Few countries in the world possess the eclectic mix of cultures, cuisines and weather that tropical Panama offers. The Central American country, home to the man-made marvel, Panama Canal, might receive a cursory glance by naïve tourists, retirees and businesspeople, but a little digging reveals there is a lot more going on. Panama can be described as the perfect home that comes closest to the place you want to retire to, buy vacation property, or start a business. On offer are a multi-faceted climate and a rich tapestry of African, Native and European culture.
Panama in a snapshot
Panama appears as a thin strip of land, sandwiched by Costa Rica on the west and Colombia on the east. The quite ripples of Caribbean Sea lie on the north and the big waves of Bay of Panama to the south. This sea locked feature is accentuated by a spine of mountains and hills running across the country. Until the Panama Canal, this range is known as the Cordillera Central. A third of the population is found in the urbanized region between Colon and Panama City.
The tropical climate of Panama brings forth rich forest and plant life, and the terrain is dotted with grasslands, crops and scrubs. Forests proudly occupy almost 40 percent of the geography. The wealth of natural features gives Panama the allure that attracts tourists from all over the world, be it the blue Caribbean coastline, coffee estates or the mystery of wild rainforests.
Perhaps the biggest plus point of living in Panama is that is it geographically immune to hurricane and tornados (though ‘Martha’ did take a devious turn in the past, but it’s a rarity). The stable, inviting habitat of Panama is where one can live peacefully and connected to a rich cultural heritage marked by dances, festivals and numerous other events. This makes Panama ideal for real estate owners and a long term stay.
Tropical, maritime conditions prevail across Panama, making it unsurprisingly hot and humid. But this is a vast generalization if one sets foot on the ground, as the following will reveal. There are two major seasons, a short dry season (January-April) and wet and rainy (May-December). The narrow size of the country and the presence of seas and a hilly spine give Panama the ultimate mix of micro-climates that are cherished by all ex-pats and visitors.
It’s the dry season that attracts tourists aplenty from the US and Europe, with warm temperatures and a peek into wildlife in natural habitats. The wet season (also called ‘green’ season), brings most of the rains, making the forests come alive. Rainfall however is not prolonged, never more than an hour, and water tends to quickly evaporate. This is the time to enjoy outdoor, water based activities.
The Caribbean cost however does not comply with the dry-wet differentiation. Regions like Colon, Bocas del Toro, and San Blas are wet across the year. But hilly regions such as Boquete, Chiriquí and El Valle de Anton offer the dry-wet advantage. If one travels to extreme north and south, there are no dry spells. For those who wish to stay dry, the area around Panama City is known as Arco Seco (dry arc).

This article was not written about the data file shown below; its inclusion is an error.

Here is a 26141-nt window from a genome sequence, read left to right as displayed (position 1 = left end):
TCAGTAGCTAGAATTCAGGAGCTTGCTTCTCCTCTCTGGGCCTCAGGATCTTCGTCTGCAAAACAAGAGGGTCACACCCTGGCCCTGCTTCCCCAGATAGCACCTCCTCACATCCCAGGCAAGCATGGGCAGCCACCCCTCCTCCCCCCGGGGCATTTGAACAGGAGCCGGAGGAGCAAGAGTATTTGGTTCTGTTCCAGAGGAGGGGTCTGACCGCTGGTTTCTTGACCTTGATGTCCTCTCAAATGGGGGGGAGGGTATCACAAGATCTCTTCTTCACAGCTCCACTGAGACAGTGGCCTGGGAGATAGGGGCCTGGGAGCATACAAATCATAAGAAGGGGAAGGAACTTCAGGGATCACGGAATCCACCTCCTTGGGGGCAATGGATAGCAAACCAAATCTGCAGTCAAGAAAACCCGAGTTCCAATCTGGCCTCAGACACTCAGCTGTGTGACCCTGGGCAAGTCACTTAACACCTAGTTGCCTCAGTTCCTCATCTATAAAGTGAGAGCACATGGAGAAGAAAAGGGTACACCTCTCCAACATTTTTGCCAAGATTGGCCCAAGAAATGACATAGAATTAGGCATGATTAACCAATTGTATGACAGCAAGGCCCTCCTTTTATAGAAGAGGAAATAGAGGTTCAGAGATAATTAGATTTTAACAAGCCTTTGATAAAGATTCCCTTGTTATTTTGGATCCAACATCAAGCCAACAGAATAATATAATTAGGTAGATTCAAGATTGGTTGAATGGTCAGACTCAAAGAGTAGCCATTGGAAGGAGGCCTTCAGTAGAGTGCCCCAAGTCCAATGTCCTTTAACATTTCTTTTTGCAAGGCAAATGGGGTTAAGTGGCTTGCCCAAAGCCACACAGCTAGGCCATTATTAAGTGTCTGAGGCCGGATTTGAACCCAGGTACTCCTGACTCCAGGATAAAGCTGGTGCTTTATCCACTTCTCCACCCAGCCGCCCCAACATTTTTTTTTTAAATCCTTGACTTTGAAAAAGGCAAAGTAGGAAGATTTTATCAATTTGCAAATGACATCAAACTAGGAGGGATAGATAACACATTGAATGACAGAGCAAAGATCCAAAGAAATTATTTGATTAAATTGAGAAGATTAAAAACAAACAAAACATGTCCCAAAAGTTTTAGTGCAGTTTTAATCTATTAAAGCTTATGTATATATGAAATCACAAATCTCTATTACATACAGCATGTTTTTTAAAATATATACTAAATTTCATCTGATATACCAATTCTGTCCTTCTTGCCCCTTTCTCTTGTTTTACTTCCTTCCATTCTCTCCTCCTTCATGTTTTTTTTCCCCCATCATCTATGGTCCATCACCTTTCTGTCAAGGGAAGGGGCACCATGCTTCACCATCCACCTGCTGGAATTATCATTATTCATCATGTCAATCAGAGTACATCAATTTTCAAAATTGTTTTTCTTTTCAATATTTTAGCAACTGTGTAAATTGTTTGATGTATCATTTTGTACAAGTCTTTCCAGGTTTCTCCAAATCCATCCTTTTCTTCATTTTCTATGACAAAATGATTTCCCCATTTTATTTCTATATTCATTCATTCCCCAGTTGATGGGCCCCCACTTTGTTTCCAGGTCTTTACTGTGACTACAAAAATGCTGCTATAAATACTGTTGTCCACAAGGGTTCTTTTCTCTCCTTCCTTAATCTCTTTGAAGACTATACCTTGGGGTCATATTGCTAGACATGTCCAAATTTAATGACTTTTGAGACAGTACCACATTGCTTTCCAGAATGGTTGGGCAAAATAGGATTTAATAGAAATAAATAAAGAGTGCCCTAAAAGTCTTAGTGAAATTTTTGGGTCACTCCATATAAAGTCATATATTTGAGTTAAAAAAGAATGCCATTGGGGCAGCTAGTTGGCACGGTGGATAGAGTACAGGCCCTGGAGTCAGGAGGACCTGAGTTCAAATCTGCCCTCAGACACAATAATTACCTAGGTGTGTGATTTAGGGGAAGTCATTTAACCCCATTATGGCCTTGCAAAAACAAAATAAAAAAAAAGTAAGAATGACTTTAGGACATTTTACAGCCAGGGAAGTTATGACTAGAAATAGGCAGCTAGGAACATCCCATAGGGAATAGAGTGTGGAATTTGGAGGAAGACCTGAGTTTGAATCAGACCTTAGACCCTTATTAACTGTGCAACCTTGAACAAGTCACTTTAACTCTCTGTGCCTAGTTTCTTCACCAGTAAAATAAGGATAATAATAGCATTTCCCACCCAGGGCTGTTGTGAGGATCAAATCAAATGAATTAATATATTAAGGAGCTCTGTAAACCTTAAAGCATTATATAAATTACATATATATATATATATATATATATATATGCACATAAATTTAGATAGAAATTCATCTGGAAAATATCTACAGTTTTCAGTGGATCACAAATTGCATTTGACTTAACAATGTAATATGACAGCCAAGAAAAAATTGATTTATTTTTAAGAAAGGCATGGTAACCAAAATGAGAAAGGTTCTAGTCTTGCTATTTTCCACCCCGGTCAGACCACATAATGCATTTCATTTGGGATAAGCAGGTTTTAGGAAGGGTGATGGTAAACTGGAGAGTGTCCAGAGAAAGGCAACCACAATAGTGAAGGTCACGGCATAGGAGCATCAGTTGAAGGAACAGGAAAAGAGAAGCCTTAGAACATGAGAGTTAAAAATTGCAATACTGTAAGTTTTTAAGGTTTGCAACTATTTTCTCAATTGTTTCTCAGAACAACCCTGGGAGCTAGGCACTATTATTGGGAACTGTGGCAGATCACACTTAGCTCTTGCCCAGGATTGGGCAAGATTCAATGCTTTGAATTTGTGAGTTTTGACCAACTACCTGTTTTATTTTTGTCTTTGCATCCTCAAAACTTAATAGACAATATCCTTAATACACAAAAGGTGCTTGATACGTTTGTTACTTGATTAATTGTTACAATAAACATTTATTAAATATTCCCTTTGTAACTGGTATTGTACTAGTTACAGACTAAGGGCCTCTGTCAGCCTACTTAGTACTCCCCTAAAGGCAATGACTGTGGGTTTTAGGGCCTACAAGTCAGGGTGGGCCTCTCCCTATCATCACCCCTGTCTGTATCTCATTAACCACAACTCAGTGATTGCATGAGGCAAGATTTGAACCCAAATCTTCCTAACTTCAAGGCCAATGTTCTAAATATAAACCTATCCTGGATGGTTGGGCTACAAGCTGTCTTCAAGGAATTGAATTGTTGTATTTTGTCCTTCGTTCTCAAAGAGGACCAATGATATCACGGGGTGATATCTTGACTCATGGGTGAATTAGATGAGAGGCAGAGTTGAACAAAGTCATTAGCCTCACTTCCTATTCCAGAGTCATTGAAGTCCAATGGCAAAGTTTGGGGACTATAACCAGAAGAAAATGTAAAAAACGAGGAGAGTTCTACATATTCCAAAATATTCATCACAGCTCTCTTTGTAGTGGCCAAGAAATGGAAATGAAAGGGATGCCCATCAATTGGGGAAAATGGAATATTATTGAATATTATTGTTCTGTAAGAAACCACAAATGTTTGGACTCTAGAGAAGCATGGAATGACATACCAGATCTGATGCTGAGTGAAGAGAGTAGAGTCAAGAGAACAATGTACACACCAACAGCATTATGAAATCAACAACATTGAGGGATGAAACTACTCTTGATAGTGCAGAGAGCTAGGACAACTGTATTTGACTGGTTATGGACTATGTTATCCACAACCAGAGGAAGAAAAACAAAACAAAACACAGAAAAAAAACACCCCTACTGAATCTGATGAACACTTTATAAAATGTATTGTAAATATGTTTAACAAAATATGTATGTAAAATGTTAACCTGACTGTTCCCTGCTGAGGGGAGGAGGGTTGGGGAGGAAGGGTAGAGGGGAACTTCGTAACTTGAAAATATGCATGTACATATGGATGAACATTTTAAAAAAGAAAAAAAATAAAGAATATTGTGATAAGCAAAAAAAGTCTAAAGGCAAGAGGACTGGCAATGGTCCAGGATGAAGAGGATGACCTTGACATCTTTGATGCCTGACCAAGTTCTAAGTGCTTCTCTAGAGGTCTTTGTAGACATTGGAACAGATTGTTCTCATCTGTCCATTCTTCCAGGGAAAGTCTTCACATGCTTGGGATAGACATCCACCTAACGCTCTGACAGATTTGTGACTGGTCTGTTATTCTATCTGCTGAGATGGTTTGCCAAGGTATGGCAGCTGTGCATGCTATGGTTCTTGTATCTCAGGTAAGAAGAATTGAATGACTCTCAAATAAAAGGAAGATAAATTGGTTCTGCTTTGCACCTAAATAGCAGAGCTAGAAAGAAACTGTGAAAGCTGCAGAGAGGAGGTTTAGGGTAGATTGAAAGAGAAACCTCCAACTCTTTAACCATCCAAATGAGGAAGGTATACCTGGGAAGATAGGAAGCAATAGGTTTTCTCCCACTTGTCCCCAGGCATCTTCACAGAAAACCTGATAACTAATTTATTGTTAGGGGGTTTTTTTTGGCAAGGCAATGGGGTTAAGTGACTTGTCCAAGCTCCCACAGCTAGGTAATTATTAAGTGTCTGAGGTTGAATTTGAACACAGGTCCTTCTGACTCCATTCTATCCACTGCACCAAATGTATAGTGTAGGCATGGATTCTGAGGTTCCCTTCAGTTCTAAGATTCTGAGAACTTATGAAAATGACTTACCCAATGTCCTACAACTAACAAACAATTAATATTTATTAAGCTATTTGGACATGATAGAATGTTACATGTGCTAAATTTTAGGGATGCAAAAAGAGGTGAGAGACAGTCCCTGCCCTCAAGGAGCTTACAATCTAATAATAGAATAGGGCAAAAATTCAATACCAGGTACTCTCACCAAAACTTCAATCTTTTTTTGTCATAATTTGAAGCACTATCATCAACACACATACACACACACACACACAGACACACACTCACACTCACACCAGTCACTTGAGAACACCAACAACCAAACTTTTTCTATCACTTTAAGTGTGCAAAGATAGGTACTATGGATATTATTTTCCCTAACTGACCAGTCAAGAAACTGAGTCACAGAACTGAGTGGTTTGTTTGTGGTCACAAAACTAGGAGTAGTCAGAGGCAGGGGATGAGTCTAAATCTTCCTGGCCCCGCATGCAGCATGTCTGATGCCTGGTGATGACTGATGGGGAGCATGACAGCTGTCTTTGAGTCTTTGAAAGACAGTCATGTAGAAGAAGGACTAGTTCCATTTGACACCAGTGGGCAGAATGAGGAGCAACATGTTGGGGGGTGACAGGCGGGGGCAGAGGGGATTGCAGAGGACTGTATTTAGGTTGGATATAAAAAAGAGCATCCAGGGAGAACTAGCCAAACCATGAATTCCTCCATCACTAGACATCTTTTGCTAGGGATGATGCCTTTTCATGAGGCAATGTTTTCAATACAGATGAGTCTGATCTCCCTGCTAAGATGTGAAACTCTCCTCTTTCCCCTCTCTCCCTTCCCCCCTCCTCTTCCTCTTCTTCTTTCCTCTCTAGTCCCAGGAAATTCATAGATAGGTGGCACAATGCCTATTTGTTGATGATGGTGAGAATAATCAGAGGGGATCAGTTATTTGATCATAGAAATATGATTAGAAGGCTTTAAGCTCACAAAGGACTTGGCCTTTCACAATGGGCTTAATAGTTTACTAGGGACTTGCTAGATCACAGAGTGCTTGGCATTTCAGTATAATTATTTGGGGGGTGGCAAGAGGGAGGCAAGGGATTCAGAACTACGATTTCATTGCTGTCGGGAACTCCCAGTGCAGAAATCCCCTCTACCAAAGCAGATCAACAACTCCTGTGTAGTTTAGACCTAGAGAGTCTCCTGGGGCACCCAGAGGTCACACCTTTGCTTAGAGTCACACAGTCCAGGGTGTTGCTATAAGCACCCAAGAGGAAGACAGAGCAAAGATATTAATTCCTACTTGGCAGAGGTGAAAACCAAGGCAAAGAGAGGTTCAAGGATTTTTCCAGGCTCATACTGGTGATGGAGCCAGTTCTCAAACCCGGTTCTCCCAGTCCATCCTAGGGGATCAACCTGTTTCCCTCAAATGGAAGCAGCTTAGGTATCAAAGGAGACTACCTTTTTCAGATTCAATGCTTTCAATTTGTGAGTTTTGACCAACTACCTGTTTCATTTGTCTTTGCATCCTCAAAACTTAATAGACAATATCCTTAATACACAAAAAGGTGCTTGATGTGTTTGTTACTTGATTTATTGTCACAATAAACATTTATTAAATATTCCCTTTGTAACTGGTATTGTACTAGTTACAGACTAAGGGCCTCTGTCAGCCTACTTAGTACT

Temperatures in Panama over around 20 degrees Celsius with not market variation, and rarely exceed 24 degrees. The coolest months are October and November, followed by hot March and April. The hill regions are obviously cooler, with a temperature range of 10-19 degrees. One can always proceed to tierras templadas (“temperate lands”) to experience a mild weather.
An equatorial climate is also present in Panama in the form of rainforests and cloud forests, sans the dryness, on the borders of Costa Rica. The north of the Cordillera de Talamanca range hosts the Amistad International Park, and rainforests are located in the Darién Province as well near Colombia.
If the highlands offer escape from hot and misty weather, the low lying areas towards the Pacific sea offer less humidity and winds.
Sea and sunshine
To be fair, one shouldn’t expect plenty of sunshine in Panama, though the dry season brings the bright sun out. The wet season too isn’t always cloudy, and one can see the sun on the coasts and the plains for a few hours a day. The eastern parts near Colombia tend to be more cloudy, as well as the inside mountainous regions. It’s the pleasure of soaking in the Caribbean Sea that makes all the difference though, with water temperatures ranging from 27-29 degrees Celsius on both the costs.
Feeling great in Panama
The foregoing is just a glimpse into the many good things one can find in Panama when it comes to long term stays. There is yet another good reason to be here. The non-extremes of climate keep the skin well moisturized, and the rains keep pollution levels low, allowing everyone to breathe fresh and invigorating air. The multi-faceted weather also makes several sporting and entertainment activities more enjoyable and these include bird watching, photography, hiking, golf, surging and whitewater rafting, apart from local events and festivals.